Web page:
Turtle Beach has been in the accessory game for a while. The 600 series of headsets has always been a value choice for most gamers. Generally, one would buy the Stealth series based on cost and get a decent, but not great headset. I recently had the chance to review the Turtle Beach Stealth 600 Gen 2 headset for PS4 (and PS5). With a wide range of headsets already reviewed, how did this stack up?
First, the specs:
Turtle Beach Stealth 600 Gen 2 Review
I’ve reviewed lower end and much higher end headsets compared to the Gen 2. All the above information is essentially advertising speak for what is included in this headset and none of it is an exaggeration. Personally, it took a while to get the comfort side of things going. When I first put on the headset it was a bit tight and the mesh on the ear cups was not as comfortable as I expected. Right then I thought the whole thing was in trouble. I then loaded up some of the music I generally test with and was blown away.
I asked my wife to try on a high end headset that I generally use for comparison and then asked her to try out the Turtle Beach Stealth 600 Gen 2. She asked the prices and I told her and she couldn’t figure it out. The Stealth 600 sounded so much better than anything we had used before hand. This was before any presets or messing with equalization. Out of the box, it sounded like a $200-300 headset.
So I was a bit torn for the first few days. It sounded as good or slightly better than the Logitech Pro X and Elite Atlas Pro, but it was lacking a bit in the comfort department. Over time I either developed a resistance to the rougher mesh on the Stealth or it loosened up and was easier to wear for long periods of time. Glasses were never an issue, it was the texture.
I’ve been playing Marvel’s Avengers beta over the weekend and I was using the Logitech Pro X at first but it didn’t have the volume I wanted. I switched over to the Elite Atlas Pro and it sounded a bit better, but when I put on the Stealth it became the default headset. The volume was much louder and the deep rumbles of Hulk’s roars and all the different levels of tonality were clear enough to feel like I was playing something designed specifically for this headset.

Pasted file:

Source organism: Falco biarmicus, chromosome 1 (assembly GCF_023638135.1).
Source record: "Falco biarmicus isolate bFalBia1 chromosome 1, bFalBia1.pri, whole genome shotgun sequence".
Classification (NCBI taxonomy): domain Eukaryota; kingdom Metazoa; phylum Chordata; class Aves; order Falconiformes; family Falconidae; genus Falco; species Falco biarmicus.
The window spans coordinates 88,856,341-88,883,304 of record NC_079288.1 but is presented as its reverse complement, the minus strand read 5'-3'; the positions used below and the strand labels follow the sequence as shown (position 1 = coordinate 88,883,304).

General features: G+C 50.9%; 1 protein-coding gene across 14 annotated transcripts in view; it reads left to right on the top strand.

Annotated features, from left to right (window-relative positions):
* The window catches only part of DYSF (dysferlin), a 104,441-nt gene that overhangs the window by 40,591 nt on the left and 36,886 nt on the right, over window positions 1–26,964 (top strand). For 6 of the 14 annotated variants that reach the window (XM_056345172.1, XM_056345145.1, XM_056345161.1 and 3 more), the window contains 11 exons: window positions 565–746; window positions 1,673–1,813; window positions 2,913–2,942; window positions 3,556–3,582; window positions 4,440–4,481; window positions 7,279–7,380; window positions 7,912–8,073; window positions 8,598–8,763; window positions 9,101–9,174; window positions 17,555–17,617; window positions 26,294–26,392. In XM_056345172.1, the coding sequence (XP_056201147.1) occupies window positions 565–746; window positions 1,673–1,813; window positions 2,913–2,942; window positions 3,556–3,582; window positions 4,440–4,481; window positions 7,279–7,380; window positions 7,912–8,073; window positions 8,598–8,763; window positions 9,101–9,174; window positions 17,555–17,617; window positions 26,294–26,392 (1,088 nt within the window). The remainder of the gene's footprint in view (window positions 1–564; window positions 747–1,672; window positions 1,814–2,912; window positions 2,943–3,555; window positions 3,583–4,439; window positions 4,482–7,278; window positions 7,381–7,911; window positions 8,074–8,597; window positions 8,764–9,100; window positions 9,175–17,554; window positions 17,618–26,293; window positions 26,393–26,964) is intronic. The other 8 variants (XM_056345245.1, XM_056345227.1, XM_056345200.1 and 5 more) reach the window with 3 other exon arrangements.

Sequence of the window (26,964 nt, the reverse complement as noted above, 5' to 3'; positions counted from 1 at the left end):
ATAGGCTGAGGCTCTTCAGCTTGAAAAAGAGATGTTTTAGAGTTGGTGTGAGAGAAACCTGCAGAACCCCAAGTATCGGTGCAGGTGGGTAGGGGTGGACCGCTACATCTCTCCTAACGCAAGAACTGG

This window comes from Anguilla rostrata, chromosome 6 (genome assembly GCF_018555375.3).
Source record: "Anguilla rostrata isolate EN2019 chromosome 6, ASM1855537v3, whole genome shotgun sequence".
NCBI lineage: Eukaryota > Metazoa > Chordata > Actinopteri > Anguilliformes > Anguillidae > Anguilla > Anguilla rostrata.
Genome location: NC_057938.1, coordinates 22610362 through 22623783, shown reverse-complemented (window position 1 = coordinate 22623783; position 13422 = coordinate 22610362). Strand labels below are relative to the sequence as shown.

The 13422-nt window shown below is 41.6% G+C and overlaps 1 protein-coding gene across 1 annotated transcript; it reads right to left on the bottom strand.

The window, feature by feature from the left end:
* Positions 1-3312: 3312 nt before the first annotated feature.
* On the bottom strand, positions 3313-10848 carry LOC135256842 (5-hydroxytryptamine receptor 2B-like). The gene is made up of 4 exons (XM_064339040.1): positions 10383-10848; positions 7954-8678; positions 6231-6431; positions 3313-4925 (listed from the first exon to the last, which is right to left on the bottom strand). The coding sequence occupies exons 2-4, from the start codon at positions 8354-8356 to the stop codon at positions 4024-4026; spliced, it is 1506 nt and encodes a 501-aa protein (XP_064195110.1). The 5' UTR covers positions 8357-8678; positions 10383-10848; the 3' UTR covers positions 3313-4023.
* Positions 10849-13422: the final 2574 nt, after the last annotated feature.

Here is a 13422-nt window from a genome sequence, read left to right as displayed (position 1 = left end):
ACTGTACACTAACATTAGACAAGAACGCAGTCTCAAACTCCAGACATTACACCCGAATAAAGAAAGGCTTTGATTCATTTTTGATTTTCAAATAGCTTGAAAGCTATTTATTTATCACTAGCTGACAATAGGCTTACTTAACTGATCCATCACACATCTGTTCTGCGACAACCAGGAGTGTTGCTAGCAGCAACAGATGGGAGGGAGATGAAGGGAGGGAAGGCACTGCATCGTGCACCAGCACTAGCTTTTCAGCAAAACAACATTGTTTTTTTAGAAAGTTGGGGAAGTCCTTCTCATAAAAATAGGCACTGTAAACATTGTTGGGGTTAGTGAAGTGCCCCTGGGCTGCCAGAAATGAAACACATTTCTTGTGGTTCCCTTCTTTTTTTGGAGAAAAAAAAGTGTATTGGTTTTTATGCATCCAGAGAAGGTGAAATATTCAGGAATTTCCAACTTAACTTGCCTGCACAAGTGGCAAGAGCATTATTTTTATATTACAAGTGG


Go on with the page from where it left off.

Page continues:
You Get What You Pay for and a Bit More
This is a midrange headset as far as pricing goes, and you should expect it to come in at that level. The mic is not as good as some of the other mics I’ve tested, but for gaming with friends it does the job without any issue. The biggest piece that I miss is a 3.5mm jack. With Turtle Beach selling the Atlas Edge it seems like a bit of a miss. Granted, the sound quality is the selling point here. And the USB-C charger is a nice move in the right direction, but it really hurts that the 3.5mm jack has been excluded when the inclusion would allow use with the Atlas Edge and possibly push this headset to amazing levels of sound fidelity.
There are a few misses with the headset. The microphone is fine and has a nice flip of feature, but it won’t blow anyone away. The lack of a 3.5mm headset jack hurts a little, but that seems to be the way things are going now so it isn’t a huge issue. Comfort takes a bit of time as well as you break in the headset and it will never feel like a pillow on your head, but if you want to test the 15-hour battery life in one sitting, it is comfortable enough to do that.
Where the headset shines is in the quality of sound. It really is a remarkable range of tones and the clarity is as good as headsets double the price. Bass hits hard, treble doesn’t sound tinny, it all just comes together in a very clean and high quality sound at a lower end price range. The stark white version for the PlayStation (which also works with Nintendo Switch) has a nice aesthetic and stands out among the myriad of hyper colorful or Darth Vader inspired darker headsets on the market.
This is an easy recommendation for those in the $100 price range. It is easily one of the best headsets in this price range, but it is getting harder to say which is the best due to so many offerings at such a high quality. Ultimately, the features are what matter, so make your choice based on what makes most sense. For pure sound quality, though, this one is around the front of the pack.
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